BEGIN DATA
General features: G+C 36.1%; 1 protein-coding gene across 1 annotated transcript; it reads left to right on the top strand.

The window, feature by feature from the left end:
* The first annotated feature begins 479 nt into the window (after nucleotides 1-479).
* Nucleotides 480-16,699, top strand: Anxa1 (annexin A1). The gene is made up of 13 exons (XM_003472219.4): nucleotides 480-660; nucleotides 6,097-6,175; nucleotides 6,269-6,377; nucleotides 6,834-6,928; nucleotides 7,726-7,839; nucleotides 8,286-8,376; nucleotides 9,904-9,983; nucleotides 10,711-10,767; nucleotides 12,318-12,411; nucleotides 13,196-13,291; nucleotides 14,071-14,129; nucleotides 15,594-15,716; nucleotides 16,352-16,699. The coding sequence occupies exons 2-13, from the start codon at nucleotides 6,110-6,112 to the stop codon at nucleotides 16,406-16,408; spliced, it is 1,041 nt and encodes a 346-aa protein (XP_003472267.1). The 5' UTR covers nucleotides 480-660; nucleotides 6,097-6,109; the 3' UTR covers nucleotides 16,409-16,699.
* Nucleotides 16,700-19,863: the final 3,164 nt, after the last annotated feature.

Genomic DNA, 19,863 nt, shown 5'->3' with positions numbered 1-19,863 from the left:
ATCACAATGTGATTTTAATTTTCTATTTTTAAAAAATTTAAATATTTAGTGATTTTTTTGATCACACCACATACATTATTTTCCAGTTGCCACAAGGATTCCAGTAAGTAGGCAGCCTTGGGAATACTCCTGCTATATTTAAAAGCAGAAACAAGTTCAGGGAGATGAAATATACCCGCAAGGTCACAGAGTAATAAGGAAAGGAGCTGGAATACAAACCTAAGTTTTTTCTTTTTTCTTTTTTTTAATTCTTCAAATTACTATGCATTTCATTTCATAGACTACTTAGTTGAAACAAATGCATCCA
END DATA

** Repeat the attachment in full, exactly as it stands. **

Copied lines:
General features: G+C 36.1%; 1 protein-coding gene across 1 annotated transcript; it reads left to right on the top strand.

The window, feature by feature from the left end:
* The first annotated feature begins 479 nt into the window (after nucleotides 1-479).
* Nucleotides 480-16,699, top strand: Anxa1 (annexin A1). The gene is made up of 13 exons (XM_003472219.4): nucleotides 480-660; nucleotides 6,097-6,175; nucleotides 6,269-6,377; nucleotides 6,834-6,928; nucleotides 7,726-7,839; nucleotides 8,286-8,376; nucleotides 9,904-9,983; nucleotides 10,711-10,767; nucleotides 12,318-12,411; nucleotides 13,196-13,291; nucleotides 14,071-14,129; nucleotides 15,594-15,716; nucleotides 16,352-16,699. The coding sequence occupies exons 2-13, from the start codon at nucleotides 6,110-6,112 to the stop codon at nucleotides 16,406-16,408; spliced, it is 1,041 nt and encodes a 346-aa protein (XP_003472267.1). The 5' UTR covers nucleotides 480-660; nucleotides 6,097-6,109; the 3' UTR covers nucleotides 16,409-16,699.
* Nucleotides 16,700-19,863: the final 3,164 nt, after the last annotated feature.

Genomic DNA, 19,863 nt, shown 5'->3' with positions numbered 1-19,863 from the left:
ATCACAATGTGATTTTAATTTTCTATTTTTAAAAAATTTAAATATTTAGTGATTTTTTTGATCACACCACATACATTATTTTCCAGTTGCCACAAGGATTCCAGTAAGTAGGCAGCCTTGGGAATACTCCTGCTATATTTAAAAGCAGAAACAAGTTCAGGGAGATGAAATATACCCGCAAGGTCACAGAGTAATAAGGAAAGGAGCTGGAATACAAACCTAAGTTTTTTCTTTTTTCTTTTTTTTAATTCTTCAAATTACTATGCATTTCATTTCATAGACTACTTAGTTGAAACAAATGCATCCA